Ever since the start of the pandemic, many journalists in the Middle East have expressed doubts about the official figures for coronavirus cases in their countries and have criticized the lack of governmental transparency.
“The coronavirus crisis must not be used by Middle Eastern governments as a pretext for tightening their grip on the media and clamping down on information,” said Sabrina Bennoui, the head of RSF’s Middle East desk. “The measures that are taken to control the epidemic must not in any way affect journalists’ work.”
The authorities have made extensive use of existing control mechanisms. In Egypt, the government has stepped up censorship via the Supreme Council for Media Regulation (SCMR) and the State Information Service (SIS). The SCMR announced that it was closing news websites for “spreading fake news” about the epidemic and that it planned to block webpages and the social media accounts of people “arousing public concern.”
Two foreign reporters, Guardian correspondent Ruth Michaelson and New York Times Cairo bureau chief Declan Walsh were called in for questioning by the SIS. Michaelson was forced to leave Egypt on 20 March, three days after her accreditation was withdrawn over an article questioning Egypt’s then official figure of around 100 coronavirus cases and citing Canadian medical researchers who estimated that Egypt must already have more than 19,000 cases.
Walsh was given a warning for retweeting a message by one of these Canadian researchers. He subsequently deleted the tweet.
Syria, coronavirus news black hole
Syrians remained in the dark for several weeks. The government denied that there were any cases in Syria and the public health ministry announced on 22 February that the state news agency SANA, which is overseen by the intelligence services and the president’s office, would be the sole sources of information about the coronavirus. The first Covid-19 case was officially confirmed a month later.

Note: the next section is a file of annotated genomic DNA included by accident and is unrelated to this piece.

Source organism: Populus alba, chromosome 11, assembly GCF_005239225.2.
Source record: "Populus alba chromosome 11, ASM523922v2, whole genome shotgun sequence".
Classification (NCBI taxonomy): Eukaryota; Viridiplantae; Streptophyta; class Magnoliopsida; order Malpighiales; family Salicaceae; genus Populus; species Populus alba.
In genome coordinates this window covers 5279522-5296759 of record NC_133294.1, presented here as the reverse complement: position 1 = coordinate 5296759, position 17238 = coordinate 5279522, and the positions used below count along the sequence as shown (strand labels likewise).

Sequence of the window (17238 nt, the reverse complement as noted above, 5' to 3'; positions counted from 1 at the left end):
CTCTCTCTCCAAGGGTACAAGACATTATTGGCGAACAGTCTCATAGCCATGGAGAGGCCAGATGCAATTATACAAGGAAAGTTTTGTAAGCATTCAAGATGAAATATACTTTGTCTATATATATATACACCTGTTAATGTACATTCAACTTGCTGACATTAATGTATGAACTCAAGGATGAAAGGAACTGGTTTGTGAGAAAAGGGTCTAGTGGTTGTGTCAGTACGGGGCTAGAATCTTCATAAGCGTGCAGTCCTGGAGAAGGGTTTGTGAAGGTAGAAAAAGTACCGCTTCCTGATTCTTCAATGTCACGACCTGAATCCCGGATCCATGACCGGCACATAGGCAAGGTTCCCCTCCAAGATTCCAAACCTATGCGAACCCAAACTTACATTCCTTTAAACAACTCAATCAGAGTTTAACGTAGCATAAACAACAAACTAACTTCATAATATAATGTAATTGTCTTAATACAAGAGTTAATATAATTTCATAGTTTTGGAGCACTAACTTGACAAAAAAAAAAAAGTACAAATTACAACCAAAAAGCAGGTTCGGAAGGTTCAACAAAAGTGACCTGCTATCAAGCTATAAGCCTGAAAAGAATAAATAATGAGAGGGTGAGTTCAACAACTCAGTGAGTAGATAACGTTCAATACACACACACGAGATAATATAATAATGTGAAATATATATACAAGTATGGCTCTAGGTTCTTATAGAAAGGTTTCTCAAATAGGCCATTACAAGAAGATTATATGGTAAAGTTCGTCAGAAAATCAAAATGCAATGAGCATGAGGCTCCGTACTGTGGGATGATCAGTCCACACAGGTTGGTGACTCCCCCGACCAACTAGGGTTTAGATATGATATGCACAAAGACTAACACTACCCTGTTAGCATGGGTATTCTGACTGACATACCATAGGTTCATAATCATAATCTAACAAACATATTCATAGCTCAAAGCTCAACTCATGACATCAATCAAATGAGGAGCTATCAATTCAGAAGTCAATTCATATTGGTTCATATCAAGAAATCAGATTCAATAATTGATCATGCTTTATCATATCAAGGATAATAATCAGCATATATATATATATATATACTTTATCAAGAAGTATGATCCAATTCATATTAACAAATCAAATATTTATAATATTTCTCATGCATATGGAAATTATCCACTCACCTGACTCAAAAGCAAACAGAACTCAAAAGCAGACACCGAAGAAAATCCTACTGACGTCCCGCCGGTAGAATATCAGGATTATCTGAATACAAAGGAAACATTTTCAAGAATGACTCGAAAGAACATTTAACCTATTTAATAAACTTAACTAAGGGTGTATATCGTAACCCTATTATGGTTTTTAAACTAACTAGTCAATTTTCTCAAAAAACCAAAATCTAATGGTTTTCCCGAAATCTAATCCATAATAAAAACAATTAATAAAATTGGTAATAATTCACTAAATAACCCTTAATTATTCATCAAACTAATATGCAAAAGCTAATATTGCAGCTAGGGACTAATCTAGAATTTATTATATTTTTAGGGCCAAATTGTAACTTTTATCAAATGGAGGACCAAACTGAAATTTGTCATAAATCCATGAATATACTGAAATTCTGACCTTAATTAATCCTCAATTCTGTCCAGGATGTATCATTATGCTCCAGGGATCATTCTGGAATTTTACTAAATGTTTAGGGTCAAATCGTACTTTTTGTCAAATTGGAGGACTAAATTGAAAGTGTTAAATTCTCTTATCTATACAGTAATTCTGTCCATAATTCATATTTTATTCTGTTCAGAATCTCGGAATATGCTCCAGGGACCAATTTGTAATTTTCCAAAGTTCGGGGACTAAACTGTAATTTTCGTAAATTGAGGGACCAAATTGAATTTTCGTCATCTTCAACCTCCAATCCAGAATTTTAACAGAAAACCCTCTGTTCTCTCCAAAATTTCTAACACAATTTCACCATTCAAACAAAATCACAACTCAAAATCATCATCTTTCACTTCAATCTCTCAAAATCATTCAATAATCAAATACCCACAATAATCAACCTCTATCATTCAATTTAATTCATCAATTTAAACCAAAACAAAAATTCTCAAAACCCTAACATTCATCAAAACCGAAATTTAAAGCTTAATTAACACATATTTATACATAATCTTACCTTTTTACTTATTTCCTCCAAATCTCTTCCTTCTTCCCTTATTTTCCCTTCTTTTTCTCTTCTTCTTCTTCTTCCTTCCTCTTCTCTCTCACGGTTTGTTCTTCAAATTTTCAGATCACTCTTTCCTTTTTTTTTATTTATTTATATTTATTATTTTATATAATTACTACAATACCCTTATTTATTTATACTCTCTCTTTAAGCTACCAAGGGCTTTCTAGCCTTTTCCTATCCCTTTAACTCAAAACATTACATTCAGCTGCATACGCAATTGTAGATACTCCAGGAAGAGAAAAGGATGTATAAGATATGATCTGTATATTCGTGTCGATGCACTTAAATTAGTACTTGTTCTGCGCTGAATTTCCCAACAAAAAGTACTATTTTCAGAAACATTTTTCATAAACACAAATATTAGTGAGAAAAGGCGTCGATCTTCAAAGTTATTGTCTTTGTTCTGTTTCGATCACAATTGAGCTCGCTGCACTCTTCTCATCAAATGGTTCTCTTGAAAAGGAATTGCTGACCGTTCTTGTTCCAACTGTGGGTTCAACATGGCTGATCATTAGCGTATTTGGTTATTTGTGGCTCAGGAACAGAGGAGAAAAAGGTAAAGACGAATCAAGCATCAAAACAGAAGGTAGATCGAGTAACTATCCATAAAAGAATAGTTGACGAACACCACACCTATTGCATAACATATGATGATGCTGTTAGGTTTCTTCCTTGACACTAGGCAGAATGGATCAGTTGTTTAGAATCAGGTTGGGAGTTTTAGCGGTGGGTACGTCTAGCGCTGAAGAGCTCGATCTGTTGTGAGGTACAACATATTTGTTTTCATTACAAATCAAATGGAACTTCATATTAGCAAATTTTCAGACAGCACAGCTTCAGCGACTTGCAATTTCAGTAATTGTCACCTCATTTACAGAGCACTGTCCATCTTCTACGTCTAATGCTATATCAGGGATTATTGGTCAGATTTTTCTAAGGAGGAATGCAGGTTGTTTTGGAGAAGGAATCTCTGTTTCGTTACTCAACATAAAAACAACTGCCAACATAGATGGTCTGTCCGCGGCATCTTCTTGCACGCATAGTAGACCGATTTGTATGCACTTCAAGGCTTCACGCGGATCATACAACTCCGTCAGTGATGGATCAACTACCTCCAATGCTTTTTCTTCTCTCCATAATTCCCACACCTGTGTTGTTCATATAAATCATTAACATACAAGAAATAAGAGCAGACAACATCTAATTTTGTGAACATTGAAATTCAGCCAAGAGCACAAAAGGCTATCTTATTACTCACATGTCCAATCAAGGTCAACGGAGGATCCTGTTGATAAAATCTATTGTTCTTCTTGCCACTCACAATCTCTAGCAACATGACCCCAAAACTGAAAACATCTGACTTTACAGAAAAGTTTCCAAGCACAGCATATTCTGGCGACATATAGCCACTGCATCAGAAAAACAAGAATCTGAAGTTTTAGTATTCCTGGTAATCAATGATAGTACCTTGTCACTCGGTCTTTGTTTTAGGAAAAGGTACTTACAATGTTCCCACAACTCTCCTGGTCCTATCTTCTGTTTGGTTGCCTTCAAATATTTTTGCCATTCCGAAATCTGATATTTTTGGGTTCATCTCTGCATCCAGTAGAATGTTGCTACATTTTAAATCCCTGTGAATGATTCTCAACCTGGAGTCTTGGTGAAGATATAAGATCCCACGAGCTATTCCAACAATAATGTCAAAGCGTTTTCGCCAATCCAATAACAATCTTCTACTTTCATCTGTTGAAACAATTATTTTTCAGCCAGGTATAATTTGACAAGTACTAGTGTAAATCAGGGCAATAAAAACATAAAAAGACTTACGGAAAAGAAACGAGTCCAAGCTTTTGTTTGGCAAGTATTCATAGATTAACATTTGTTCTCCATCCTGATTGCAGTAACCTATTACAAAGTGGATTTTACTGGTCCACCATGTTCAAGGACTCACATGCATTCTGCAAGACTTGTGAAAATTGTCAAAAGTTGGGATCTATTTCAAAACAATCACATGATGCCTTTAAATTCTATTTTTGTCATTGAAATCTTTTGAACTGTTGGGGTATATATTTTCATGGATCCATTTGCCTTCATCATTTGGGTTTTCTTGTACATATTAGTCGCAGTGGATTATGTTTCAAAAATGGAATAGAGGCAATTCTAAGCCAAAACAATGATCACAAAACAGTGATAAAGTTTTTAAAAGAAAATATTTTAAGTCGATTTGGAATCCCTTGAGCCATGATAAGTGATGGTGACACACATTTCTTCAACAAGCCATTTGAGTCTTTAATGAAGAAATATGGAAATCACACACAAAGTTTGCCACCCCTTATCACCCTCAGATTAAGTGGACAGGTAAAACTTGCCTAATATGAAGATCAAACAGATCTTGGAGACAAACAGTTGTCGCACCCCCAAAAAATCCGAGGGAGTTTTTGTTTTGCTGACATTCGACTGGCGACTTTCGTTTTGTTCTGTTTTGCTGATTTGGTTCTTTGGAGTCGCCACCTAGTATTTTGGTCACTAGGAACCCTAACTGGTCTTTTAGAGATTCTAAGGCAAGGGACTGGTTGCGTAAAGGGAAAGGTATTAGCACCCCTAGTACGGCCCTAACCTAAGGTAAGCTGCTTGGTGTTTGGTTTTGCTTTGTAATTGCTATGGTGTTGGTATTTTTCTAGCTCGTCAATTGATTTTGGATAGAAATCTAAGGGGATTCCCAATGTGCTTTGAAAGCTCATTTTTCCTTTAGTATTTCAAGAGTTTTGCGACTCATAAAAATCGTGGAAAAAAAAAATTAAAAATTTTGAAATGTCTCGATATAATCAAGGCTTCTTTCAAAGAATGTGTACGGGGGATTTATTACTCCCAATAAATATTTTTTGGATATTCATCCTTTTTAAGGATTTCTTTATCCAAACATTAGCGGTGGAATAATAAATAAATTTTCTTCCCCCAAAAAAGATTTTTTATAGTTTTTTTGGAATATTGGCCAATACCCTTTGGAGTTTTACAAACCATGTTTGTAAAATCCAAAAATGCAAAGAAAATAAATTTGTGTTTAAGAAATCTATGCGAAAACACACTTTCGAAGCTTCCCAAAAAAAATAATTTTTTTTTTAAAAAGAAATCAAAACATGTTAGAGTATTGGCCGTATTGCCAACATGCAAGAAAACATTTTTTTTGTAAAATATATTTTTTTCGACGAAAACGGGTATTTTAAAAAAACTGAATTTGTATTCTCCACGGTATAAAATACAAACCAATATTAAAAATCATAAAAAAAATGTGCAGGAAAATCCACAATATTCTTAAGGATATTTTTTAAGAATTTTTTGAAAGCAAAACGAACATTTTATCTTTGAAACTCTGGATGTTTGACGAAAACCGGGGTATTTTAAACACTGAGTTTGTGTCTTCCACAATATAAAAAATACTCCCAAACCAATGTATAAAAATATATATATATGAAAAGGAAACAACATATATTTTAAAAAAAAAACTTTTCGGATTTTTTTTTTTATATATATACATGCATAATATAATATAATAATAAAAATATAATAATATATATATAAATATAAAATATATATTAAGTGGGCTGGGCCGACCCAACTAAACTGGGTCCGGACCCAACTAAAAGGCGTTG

Doubts nonetheless persisted because of Syria’s proximity and close contacts with Iran, the site of the region’s biggest coronavirus outbreak. Opposition media outlets carried articles reporting coronavirus cases in pro-government regions such as Tartus and Latakia.
According to the Syrian Observatory for Human Rights, several doctors confirmed receiving orders from the authorities to say nothing about Covid-19. A Facebook page and Twitter account purporting to belong to pro-Assad journalist Rafik Loutf reported the deaths of several patients with Covid-19 symptoms. Loutf subsequently posted a video on Facebook denying that that he was the owner of these accounts and denying the rumours of coronavirus cases.
Apparent media unanimity
The Saudi authorities have held daily press conferences in a show of transparency while the national media have endorsed the official line, praising the example set by the kingdom and its strong response to the epidemic.
The only criticism has been about the treatment of Saudi citizens returning from Iran who are from Qatif, a mainly Shia region in the northeast of Saudi Arabia. Widely shared social media posts have accused Iran of introducing the virus into Saudi Arabia because it failed to stamp the passports of travellers as they left.
A report on MBC, a privately-owned TV channel run by a member of the Saudi royal family, tried to end the controversy by staging an interview with a Qatif resident described as being the first patient to be cured of Covid-19. He thanked the authorities for the way he was treated and said he and his family had been housed in a 5-star hotel during isolation.
Although access to information about the epidemic is essential, exceptional measures of unproven efficacy have been taken in some cases. In Jordan, for example, the measures taken under a state of emergency included suspending the printing of newspapers on the grounds that they could help to spread infection.
In Israel, the prime minister has given the intelligence services the go-ahead to tap into the mobile phones of people who have the coronavirus in order monitor their movements and interactions. This provision is normally reserved for anti-terrorism investigations.
The journalists’ union has asked to the supreme court to order an exemption for journalists, in order to ensure that they are not spied on while moving about in the course of their work, gathering information and interviewing sources. The court has yet to respond.
The rankings of the Middle East’s countries in RSF’s World Press Freedom Index range from 88th (Israel) to 174th (Syria).